The American sportswriter Sam Riches, anticipating Mandela’s mortality a few months ago wrote in Salon that:
“When we lose Mandela, a loss that will reverberate globally, boxing will lose one of its most important and powerful proponents. One of history’s great fighters, he lent a richness to the sport simply by his association with it. His kinship with and closeness to boxing’s central struggle defined him, and ennobled the sport by projecting its hard, simple binaries outward into the world.
Mandela’s name will never reach that third and final stage of death; his legacy is too salient, too pervasive and too defiant and too strong. Boxing is in trouble, as it often is; it’s a business and a sport. Fighting, as Mandela defined, understood and exemplified it, is a bigger thing, and forever.”
Writing on USA Today, Charles Korr gave an insight into both the personal and societal significance of soccer in Mandela’s life:
“Mandela grew up in an English school tradition which assumed that sports teaches values, builds character, shows you how to work hard and play together.
Sport was a part of his life even during his time as a political prisoner in the brutal conditions of Robben Island, where he helped to organize a limited sports program in the isolation section. He and other isolation prisoners became fans of the prison soccer teams that played weekly matches in the general section of the prison. The response of the authorities was to build a wall to ensure that Mandela and others could not share in the pleasure of the soccer matches, even vicariously. Years later he referred to soccer on the Island as “more than a game. It can create hope where there was once despair … this game made us feel alive.”
With feelings like that, it was no surprise that Mandela worked hard to get South Africa involved in international sports. The rugby World Cup in 1995 was followed by the 1996 African Cup of nations in soccer and the 2003 Cricket World Cup. The ultimate triumphant moment for him was in 2010 when FIFA brought the crown jewel of international sports, the football (soccer) World Cup, to South Africa. Mandela had thrown himself into the bidding process years earlier, even though his health was declining.”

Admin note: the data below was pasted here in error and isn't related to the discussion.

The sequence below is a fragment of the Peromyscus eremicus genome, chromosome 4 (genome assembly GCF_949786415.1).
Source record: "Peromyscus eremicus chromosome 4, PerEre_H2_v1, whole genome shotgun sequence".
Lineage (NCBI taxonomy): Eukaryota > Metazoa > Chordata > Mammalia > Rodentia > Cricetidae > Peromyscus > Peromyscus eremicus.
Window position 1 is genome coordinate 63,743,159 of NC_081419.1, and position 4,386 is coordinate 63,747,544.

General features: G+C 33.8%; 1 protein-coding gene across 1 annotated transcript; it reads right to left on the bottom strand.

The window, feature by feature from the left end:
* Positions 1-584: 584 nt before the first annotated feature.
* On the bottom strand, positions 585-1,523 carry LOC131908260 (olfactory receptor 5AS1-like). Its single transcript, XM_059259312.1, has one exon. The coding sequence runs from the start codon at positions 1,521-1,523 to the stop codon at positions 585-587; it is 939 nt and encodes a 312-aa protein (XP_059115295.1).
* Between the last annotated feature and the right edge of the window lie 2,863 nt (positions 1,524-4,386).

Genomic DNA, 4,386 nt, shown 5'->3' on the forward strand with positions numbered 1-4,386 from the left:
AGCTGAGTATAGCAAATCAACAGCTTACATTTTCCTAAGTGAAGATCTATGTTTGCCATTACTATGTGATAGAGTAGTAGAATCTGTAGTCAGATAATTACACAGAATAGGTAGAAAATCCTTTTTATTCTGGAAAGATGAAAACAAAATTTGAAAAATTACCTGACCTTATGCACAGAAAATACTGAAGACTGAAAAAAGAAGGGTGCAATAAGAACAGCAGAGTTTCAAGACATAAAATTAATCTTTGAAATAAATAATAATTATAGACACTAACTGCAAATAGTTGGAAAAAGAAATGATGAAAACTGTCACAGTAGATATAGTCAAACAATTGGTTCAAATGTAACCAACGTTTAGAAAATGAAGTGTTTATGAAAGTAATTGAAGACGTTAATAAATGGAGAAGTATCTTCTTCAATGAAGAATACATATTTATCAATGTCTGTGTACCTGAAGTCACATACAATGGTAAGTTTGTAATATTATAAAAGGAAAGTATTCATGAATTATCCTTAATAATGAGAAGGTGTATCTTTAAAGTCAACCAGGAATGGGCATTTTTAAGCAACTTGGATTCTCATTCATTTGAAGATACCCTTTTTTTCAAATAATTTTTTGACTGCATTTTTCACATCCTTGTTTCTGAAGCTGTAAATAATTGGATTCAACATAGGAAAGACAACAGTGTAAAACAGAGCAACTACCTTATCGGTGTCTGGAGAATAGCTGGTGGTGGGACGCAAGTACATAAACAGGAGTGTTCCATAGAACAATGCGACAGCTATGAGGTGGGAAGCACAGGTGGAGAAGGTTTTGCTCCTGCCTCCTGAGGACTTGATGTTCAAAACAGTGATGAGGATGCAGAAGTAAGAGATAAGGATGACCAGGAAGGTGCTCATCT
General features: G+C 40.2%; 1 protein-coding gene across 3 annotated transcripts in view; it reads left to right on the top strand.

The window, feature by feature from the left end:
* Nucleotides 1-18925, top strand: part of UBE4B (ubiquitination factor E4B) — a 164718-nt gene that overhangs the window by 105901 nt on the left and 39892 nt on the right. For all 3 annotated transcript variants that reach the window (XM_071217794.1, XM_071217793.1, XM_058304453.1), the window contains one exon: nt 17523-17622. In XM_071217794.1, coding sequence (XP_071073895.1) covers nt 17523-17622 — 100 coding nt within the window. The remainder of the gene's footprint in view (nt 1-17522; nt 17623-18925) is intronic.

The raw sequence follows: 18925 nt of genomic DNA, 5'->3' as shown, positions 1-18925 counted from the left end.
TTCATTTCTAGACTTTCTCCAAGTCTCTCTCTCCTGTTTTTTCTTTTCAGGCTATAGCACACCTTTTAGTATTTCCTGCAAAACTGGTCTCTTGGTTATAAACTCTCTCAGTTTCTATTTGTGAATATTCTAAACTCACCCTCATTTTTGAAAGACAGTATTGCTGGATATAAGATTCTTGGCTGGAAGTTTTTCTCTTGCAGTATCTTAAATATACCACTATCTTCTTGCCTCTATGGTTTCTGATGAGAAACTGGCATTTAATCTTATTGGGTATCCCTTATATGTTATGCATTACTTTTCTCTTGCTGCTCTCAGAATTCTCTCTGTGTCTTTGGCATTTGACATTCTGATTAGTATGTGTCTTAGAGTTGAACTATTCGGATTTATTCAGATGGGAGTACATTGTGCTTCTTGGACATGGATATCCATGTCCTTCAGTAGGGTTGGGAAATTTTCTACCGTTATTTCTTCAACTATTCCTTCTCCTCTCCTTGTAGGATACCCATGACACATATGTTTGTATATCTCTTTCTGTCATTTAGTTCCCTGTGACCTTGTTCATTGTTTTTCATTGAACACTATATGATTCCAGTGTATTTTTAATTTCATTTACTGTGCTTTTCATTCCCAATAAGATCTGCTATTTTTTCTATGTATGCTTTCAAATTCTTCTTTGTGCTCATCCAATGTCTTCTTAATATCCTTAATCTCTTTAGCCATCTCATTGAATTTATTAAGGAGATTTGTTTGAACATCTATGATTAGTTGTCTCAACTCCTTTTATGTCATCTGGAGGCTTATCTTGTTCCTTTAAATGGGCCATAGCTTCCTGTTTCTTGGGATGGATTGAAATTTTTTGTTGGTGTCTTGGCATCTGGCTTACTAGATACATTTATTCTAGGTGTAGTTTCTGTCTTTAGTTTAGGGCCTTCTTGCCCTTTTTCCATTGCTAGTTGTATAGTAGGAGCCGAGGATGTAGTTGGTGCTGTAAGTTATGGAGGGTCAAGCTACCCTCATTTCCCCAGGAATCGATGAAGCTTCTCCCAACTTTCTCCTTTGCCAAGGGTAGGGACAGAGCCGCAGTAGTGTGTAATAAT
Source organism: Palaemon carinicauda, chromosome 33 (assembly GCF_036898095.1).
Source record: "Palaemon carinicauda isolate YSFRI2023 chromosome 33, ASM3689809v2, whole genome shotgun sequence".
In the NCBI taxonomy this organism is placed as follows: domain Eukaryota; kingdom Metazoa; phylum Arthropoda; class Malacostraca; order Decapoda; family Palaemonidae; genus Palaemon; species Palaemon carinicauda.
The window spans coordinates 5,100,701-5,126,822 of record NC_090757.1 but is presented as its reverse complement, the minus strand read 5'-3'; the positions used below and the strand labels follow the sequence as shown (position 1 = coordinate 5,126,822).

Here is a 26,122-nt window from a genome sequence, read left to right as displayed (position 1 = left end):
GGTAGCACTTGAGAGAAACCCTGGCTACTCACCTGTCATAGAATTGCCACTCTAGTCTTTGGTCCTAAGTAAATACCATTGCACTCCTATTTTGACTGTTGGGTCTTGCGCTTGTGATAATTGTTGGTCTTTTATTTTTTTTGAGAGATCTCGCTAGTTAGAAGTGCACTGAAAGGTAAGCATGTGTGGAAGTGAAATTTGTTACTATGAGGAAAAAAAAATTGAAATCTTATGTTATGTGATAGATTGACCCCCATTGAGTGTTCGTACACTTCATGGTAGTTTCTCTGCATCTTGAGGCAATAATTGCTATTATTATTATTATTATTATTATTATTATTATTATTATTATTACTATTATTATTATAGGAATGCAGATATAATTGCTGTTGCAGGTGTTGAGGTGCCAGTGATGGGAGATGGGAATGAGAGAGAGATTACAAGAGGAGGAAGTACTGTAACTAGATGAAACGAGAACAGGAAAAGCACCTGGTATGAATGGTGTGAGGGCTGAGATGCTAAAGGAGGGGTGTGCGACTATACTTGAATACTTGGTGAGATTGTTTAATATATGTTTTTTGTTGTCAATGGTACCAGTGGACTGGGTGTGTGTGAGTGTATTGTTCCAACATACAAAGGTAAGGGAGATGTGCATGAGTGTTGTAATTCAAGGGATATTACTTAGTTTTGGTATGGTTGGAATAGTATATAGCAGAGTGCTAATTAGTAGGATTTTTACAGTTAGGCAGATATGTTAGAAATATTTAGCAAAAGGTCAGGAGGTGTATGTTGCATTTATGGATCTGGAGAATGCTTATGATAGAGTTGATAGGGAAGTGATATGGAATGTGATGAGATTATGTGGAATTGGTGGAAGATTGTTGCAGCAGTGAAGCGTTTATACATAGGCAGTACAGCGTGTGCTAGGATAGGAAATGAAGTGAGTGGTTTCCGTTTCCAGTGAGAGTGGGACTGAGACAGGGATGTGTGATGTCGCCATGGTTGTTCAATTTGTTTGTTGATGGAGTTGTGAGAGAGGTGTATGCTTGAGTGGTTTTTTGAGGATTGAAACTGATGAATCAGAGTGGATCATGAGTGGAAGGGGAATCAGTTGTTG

The most public example of sport using Mandela, and Mandela using sport is the 1995 Rugby Union World Cup. This is Travis Waldron on ‘Think Progress’ last year at the time of Mandela’s 94th birthday:
“Nelson Mandela had been an athlete for most of his life, but he had never played the game that would ultimately play a major role in saving the country he led out of apartheid and into democracy. With his nation immersed in racial tension and on the brink of civil war, and with white, army-trained men angry at the shift in the balance of power, Mandela — who is celebrating his 94th birthday today — embraced the South African national rugby team, a bastion of white society hated by blacks as a symbol of oppression and racism, before the country hosted the 1995 Rugby World Cup.
The improbable embrace of the nation’s nearly all-white rugby team by its first black president, and the success the team found thereafter, created an even more improbable moment of racial unity that was unimaginable before the tournament began, as John Carlin detailed in 2008:
The Springboks beat France, Australia and others to reach the final against New Zealand, then the best team in the world. But the day’s crowning moment came before the game had even begun, when Mandela went out onto the field, before a crowd of 65,000 that was 95% white, wearing the green Springbok jersey, the old symbol of oppression, beloved of his apartheid jailers. There was a moment of jaw-dropping disbelief, a sharp collective intake of breath, and suddenly the crowd broke into a chant, which grew steadily louder, of “Nelson! Nelson! Nelson!” […]
The whole country, black and white, sang and danced into the night, united for the first time in its history around one cause, one delirious celebration. There was no civil war, no right wing terrorism, and Mandela achieved his life’s goal of creating what remains still today, and would have seemed almost impossible then: a stable, multiracial democracy.”
Vale’ Nelson Mandela. I shall not see his likes again.